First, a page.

Author Topic: Post-Irony (& The New Sincerity)  (Read 3660 times)

Faust

  • Tyrannical Overlord
  • Deserved It
  • *
  • Posts: 82617
  • The Greasy Strangler
    • View Profile
Re: Post-Irony (& The New Sincerity)
« Reply #15 on: March 09, 2017, 09:17:53 am »
I have seen the counter argument that the majority of what masquerades as Irony is not irony at all, irony by its nature is not supposed to be the obvious path. Its not a new argument, proponents of the new sincerity were themselves accused of being an ironic reaction to what was as others attributed to nihilism.
I think when Irony becomes derivative it becomes nihilism and negativity.

Complex and layered Irony can still be incredibly clever, and original. Of course that becomes a relevance arms race, where Irony needs to constantly evolve to stay a step ahead of the populist use and dilution to banality.

Cramulus

  • Deserved It
  • ****
  • Posts: 130599
    • View Profile
    • Cramul.us
Re: Post-Irony (& The New Sincerity)
« Reply #16 on: March 09, 2017, 02:57:22 pm »
I'm thinking about how the 'ironic racism' present in communities like /b/ and /pol/ created an environment where

(a) actual racists can say their sincere thoughts
(b) ironic racists embrace these ideas ironically... and evidently, less ironically over time



I wonder if irony is something you can maintain over the long term.


When I was in college, there weren't hipsters yet, they were still called Scenesters. Scenesters at my college could be identified by the way they embraced 'uncool' fashion like handlebar mustaches (which seemed pretty out of date in 2003), ugly christmas sweaters, old person clothes, obnoxious fixed speed bikes, etc.

But I think at a certain point, the irony was lost - they actually began to appreciated those things. Cosby sweaters became cool again.


For my own part, I've got this VHS cassette that came with a board game called DragonStrike. It is a terrible piece of film, a perfect balance of bad acting, bad writing, bad effects, and a weak premise. Its awfulness makes it funny. I have watched it probably 50+ times, and that's a low estimate. Do I like it ironically? Or do I genuinely appreciate the shitty VHS aesthetic? I don't know, man. I know that at first I liked it ironically, but now I want to share this experience with people because that VHS brings me legit actual joy.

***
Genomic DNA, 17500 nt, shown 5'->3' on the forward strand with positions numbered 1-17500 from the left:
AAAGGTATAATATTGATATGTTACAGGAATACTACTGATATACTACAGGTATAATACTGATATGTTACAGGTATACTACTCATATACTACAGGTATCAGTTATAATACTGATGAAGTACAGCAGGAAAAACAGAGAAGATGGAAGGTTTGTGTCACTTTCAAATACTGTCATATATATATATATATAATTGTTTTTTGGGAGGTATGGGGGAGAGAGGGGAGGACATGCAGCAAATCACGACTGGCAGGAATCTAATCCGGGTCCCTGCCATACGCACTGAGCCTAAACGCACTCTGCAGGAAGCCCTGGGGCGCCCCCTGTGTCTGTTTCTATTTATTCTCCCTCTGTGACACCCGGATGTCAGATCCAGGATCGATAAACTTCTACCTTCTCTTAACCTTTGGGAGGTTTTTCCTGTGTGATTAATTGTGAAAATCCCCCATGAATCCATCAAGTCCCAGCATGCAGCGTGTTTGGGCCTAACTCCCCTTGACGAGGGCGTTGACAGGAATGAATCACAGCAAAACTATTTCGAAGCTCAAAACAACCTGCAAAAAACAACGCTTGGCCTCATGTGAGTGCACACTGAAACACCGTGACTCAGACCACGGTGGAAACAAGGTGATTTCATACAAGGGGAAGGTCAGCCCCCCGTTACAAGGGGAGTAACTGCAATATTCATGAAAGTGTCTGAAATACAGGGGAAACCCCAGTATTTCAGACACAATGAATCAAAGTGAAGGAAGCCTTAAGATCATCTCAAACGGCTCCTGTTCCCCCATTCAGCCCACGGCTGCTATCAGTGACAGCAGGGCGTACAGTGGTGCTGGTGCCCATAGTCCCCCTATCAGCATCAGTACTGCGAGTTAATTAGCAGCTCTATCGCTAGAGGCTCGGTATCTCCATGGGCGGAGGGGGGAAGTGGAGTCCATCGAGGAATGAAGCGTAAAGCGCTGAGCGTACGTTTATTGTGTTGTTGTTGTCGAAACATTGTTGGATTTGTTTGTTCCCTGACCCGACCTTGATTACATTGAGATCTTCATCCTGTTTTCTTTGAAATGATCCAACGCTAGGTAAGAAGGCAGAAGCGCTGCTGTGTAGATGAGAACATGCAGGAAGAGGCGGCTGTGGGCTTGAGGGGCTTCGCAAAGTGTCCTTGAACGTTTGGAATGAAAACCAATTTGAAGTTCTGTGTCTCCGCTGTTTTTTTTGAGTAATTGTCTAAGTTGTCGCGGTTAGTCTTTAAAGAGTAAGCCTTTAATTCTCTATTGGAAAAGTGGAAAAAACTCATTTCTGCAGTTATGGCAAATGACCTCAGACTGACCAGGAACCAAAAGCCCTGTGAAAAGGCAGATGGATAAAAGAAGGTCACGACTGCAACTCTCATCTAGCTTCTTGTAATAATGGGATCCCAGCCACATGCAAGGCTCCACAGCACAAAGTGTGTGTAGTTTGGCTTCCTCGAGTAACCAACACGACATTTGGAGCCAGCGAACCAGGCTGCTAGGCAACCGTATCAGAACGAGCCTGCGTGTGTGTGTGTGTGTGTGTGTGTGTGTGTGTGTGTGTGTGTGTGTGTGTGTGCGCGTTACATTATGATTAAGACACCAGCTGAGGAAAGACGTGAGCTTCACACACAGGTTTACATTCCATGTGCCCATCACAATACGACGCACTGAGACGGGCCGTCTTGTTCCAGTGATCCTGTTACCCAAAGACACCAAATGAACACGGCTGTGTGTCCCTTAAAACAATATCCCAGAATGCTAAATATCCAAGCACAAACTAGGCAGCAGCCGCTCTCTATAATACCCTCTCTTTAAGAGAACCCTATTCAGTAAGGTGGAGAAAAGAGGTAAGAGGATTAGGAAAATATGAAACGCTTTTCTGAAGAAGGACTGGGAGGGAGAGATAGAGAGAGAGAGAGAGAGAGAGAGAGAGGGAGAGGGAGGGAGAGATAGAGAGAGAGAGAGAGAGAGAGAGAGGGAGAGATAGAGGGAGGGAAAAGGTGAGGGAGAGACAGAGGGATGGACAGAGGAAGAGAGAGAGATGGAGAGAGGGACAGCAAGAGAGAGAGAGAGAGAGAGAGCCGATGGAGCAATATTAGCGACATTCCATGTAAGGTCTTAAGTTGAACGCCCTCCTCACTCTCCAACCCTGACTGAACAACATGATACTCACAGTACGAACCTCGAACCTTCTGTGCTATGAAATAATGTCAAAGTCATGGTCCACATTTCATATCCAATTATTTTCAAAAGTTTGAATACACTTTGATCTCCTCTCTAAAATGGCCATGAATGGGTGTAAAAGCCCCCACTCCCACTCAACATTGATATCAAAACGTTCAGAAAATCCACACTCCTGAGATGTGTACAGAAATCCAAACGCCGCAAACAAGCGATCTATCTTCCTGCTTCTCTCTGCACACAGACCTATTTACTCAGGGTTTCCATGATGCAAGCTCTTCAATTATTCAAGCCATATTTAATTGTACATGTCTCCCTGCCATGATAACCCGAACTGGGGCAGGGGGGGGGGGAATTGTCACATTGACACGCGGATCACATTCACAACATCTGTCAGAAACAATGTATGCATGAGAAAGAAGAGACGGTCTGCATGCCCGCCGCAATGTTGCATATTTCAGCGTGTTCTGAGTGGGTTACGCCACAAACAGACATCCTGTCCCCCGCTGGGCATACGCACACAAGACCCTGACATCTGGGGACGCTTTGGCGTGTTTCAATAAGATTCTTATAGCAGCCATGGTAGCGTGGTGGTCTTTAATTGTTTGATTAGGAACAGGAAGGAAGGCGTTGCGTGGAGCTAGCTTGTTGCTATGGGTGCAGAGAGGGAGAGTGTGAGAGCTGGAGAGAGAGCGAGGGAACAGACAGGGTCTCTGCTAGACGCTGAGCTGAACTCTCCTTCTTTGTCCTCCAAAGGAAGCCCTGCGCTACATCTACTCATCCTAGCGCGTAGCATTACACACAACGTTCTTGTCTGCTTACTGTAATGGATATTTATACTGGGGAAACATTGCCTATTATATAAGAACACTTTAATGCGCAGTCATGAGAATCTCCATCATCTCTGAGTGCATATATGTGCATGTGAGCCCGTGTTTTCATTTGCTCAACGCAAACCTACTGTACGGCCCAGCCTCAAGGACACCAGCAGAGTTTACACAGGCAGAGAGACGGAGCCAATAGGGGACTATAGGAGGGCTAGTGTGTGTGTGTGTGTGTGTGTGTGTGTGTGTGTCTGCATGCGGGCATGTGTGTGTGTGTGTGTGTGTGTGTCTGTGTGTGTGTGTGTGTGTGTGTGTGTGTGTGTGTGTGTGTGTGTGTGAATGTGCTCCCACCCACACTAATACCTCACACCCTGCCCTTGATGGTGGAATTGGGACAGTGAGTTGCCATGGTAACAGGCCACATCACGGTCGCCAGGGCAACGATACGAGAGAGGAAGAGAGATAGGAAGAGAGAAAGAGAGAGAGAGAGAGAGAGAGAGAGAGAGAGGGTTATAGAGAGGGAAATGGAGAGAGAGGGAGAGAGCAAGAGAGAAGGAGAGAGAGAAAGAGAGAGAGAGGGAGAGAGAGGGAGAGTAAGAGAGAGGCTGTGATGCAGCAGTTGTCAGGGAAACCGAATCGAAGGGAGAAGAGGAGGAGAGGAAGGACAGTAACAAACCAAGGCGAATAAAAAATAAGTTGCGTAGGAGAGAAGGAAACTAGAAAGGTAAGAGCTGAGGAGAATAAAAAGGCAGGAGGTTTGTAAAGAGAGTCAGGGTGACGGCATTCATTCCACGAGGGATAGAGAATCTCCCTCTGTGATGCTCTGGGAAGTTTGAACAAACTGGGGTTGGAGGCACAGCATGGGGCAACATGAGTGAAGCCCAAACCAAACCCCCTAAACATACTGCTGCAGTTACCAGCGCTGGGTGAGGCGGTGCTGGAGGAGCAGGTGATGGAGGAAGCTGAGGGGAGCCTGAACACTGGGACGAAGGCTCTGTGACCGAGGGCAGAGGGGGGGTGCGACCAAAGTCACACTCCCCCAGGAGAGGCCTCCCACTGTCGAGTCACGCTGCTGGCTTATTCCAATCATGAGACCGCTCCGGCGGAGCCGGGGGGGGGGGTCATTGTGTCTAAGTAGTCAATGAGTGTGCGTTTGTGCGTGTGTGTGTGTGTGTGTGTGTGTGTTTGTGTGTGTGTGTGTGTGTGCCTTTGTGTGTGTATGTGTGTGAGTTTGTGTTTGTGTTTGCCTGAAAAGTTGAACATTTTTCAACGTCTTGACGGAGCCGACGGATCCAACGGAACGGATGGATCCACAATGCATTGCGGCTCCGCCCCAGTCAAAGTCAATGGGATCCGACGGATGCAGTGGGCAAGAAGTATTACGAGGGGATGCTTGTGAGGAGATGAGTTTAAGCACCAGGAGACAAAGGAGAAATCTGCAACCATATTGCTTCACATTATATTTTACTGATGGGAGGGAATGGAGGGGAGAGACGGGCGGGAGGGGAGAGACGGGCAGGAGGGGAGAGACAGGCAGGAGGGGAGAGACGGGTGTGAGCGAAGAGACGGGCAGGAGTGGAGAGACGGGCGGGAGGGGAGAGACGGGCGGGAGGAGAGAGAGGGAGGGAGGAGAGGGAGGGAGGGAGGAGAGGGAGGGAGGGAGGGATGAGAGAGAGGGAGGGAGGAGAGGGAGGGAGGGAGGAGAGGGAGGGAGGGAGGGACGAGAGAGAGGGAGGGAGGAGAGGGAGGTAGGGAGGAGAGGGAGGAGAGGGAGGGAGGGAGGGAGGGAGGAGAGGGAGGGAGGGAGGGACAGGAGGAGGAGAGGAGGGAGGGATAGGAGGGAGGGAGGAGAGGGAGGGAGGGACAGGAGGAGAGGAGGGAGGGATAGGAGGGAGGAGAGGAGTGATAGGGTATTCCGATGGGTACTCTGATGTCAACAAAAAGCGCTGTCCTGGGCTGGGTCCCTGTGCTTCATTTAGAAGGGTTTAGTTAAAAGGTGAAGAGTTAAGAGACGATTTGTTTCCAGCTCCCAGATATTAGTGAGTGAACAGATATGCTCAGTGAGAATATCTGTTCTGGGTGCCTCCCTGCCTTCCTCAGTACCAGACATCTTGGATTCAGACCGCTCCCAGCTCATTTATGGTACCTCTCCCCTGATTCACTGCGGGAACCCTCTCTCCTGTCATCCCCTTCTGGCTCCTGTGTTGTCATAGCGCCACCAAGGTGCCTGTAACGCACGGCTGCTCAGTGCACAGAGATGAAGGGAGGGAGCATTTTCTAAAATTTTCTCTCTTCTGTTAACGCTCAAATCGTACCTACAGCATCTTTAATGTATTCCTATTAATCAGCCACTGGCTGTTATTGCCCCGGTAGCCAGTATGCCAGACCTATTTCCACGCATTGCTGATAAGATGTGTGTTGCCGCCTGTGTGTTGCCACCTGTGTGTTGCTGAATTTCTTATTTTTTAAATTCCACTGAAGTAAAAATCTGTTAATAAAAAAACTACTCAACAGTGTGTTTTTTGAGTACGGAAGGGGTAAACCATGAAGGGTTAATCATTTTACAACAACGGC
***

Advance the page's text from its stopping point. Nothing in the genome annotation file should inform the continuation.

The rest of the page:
random thoughts

Faust

  • Tyrannical Overlord
  • Deserved It
  • *
  • Posts: 82617
  • The Greasy Strangler
    • View Profile
Re: Post-Irony (& The New Sincerity)
« Reply #17 on: March 09, 2017, 03:55:47 pm »
That VHS was nothing as mundane as Irony, it was a holy relic empowered by divine bulldada. You don't ironically bulldada, you are subject to its glory and it's mystery.

Cramulus

  • Deserved It
  • ****
  • Posts: 130599
    • View Profile
    • Cramul.us
Re: Post-Irony (& The New Sincerity)
« Reply #18 on: March 09, 2017, 05:36:13 pm »
I'm trying to find some poetry that's part of the "New Sincerity" movement. This article has a few links.


The Existentially Fucked Megamouth Shark (2007)
 


The article I linked above identifies these people as being on the same Sincere wavelength:


  • Wes Anderson
  • Sufjan Stevens
  • the Danielson Famile
  • the Decemberists
  • Arcade Fire
  • Joanna Newsom